“30 For 30″ Father’s Day Campaign 2014 Interview 20: Justin Johari Azman, 34, Malaysia

Welcome to The Pixel Project’s “30 For 30″ Father’s Day Campaign 2013! In honour of Father’s Day, we created this campaign:

  • To acknowledge the vital role Dads play in families, cultures and communities worldwide.
  • To showcase good men from different walks of life who are fabulous positive non-violent male role models.

Through this campaign, we will be publishing a short interview with a different Dad on each day of the month of June.

This campaign is also part of a programme of initiatives held throughout 2014 in support of the Celebrity Male Role Model Pixel Reveal campaign that is in benefit of the National Coalition Against Domestic Violence and The Pixel Project. Donate at just US$1 per pixel to reveal the mystery Celebrity Male Role Models and help raise US$1 million for the cause while raising awareness about the important role men and boys play in ending violence against women in their communities worldwide. Donations begin at just US$10 and you can donate via the Pixel Reveal website here or the Pixel Reveal Razoo donation page here.

Our twentieth “30 For 30″ 2014 Dad is Justin Johari Azman from Malaysia.


The Dad Bio

Justin Johari is a legal counsel in the music industry and teaches copyright to university students on a part-time basis. His past time passion is using creative arts, such as music and film, to educate the public on issues that affect society, like the need for love, compassion, and better understanding of people with different backgrounds, faith, age, and gender. As a father, he sees the importance of a creating a better environment for his two daughters and son, as well as their whole generation, to grow up in.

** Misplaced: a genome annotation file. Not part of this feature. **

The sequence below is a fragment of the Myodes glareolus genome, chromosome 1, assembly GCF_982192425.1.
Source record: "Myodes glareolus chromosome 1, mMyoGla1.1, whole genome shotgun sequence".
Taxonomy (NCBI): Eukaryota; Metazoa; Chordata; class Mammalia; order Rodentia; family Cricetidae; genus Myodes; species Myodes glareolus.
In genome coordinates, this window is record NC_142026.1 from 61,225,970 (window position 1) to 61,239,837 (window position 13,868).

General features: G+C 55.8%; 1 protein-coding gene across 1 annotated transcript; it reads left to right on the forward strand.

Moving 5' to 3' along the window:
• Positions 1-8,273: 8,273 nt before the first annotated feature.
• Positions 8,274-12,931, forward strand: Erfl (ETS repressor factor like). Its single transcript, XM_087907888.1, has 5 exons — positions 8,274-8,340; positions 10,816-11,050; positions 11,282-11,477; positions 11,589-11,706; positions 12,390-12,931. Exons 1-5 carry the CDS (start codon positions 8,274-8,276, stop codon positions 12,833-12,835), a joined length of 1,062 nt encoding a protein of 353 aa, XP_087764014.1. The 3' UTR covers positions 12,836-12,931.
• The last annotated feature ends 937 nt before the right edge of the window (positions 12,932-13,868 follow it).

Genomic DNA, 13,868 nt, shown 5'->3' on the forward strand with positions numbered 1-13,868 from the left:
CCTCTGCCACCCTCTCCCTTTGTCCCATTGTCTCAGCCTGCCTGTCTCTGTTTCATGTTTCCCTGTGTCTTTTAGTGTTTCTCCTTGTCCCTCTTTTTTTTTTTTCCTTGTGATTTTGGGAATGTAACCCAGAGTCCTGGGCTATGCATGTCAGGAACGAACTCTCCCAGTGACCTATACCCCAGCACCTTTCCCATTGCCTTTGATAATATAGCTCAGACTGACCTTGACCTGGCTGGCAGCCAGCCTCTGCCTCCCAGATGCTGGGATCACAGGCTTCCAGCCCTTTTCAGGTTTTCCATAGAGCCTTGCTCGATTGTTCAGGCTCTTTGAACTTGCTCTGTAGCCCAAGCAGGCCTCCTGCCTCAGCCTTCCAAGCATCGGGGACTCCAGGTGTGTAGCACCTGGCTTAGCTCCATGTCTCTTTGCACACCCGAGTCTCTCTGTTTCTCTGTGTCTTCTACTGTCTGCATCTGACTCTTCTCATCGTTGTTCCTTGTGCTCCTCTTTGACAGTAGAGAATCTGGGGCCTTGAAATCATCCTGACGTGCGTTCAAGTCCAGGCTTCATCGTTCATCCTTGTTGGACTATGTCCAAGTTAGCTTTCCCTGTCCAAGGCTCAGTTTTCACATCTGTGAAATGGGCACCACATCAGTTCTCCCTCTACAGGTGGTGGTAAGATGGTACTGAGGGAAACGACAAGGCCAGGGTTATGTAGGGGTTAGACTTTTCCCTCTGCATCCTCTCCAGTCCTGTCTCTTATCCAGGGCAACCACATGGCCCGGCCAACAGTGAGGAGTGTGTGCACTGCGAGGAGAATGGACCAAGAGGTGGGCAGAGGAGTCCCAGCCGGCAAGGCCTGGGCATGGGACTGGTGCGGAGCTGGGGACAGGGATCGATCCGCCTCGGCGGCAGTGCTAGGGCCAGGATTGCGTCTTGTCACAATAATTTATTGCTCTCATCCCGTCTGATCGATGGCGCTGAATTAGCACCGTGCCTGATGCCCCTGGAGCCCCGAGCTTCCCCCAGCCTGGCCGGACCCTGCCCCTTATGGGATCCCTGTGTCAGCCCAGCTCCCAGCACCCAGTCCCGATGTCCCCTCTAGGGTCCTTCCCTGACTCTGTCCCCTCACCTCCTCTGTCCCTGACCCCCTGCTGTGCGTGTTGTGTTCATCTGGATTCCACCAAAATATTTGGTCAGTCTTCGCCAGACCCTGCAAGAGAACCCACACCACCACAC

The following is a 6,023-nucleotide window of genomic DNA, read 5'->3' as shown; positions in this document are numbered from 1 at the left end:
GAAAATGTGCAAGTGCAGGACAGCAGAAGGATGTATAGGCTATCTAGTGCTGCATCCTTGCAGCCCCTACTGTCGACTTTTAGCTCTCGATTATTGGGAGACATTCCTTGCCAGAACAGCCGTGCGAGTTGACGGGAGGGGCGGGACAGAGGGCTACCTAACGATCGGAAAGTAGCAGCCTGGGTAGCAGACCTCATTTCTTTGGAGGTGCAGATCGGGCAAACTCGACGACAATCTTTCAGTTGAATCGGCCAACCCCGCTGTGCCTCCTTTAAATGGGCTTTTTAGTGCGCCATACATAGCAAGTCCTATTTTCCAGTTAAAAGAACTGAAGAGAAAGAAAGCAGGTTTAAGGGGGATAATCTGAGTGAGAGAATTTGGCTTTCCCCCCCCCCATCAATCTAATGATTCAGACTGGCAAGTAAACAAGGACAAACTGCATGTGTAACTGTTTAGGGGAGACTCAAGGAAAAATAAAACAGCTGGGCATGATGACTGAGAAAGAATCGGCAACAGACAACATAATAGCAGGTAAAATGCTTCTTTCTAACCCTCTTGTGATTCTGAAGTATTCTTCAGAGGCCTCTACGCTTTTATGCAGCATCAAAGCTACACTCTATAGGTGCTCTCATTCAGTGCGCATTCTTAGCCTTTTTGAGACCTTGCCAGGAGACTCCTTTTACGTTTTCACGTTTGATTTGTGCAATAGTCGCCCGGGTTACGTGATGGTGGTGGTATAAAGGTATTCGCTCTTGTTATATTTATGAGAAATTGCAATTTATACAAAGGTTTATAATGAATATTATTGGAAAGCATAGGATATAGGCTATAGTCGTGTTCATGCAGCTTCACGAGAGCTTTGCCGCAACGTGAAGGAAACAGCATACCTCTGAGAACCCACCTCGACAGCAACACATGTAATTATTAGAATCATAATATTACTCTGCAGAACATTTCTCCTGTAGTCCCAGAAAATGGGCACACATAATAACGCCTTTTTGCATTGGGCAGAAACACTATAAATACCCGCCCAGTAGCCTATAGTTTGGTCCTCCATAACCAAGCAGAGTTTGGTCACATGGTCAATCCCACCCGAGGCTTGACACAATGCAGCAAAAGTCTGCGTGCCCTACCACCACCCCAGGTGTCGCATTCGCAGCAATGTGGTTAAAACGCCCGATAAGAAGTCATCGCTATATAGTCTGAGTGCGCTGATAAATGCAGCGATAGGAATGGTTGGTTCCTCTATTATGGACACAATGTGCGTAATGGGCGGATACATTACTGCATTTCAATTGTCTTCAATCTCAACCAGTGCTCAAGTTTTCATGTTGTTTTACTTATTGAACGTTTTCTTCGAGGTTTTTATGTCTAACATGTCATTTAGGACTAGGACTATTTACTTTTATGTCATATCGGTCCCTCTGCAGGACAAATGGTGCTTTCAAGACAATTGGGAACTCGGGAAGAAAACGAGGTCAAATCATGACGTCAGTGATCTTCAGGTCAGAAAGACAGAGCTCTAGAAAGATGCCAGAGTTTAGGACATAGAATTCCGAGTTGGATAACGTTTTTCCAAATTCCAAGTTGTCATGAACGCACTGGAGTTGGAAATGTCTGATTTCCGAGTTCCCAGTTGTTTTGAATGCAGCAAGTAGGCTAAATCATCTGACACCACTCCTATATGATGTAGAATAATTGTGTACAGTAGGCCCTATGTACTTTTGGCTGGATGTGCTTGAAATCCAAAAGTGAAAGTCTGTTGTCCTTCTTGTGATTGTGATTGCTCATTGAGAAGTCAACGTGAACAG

With Ikhlas (TPP)1. What is the best thing about being a dad?

The best thing about being a dad is having the opportunity to shape and raise useful human beings while correcting our mistakes and flaws as adults. It gives me great satisfaction to see the prejudices, biases, and negative mind-sets we have as adults prevented or absent in my children. This comes with us correcting them or reacting to a certain incident in a manner that does not fit in the usual unhealthy preconceptions we all have as adults.

2. A dad is usually the first male role model in a person’s life and fathers do have a significant impact on their sons’ attitude towards women and girls. How has your father influenced the way you see and treat women and girls?

I grew up in a large family and saw how each of the men in my family interacted with women, be it their wife, mother, siblings, or acquaintances. From there, I felt certain values were positive and differentiated them from the negative ones. I was closer to my mother growing up, so how she felt when treated in a certain way was important to me, and I experienced that first-hand as someone close to her.

3. Communities and activists worldwide are starting to recognise that violence against women is not a “women’s issue” but a human rights issue and that men play a role in stopping the violence. How do you think fathers and other male role models can help get young men and boys to take an interest in and step up to help prevent and stop violence against women?

Today’s children are visually-driven and so having visual-based educational programmes run by organisations like the Media Education Foundation (www.mediaed.org), could really help in opening up dialogue with them. For example, I was fortunate to have been granted an opportunity to make a film titled Who Speaks for Me? about freedom of expression through the Arts. I toured several states in Malaysia to explain about the film and subject matter to audiences that would not otherwise have access to these ideas. I believe children can learn about the issue of violence against women through the use of these educational tools and mediums to spark their interest in the subject as well as expose them to fact-based situations where women and girls have been mistreated as a result of cultural conditioning.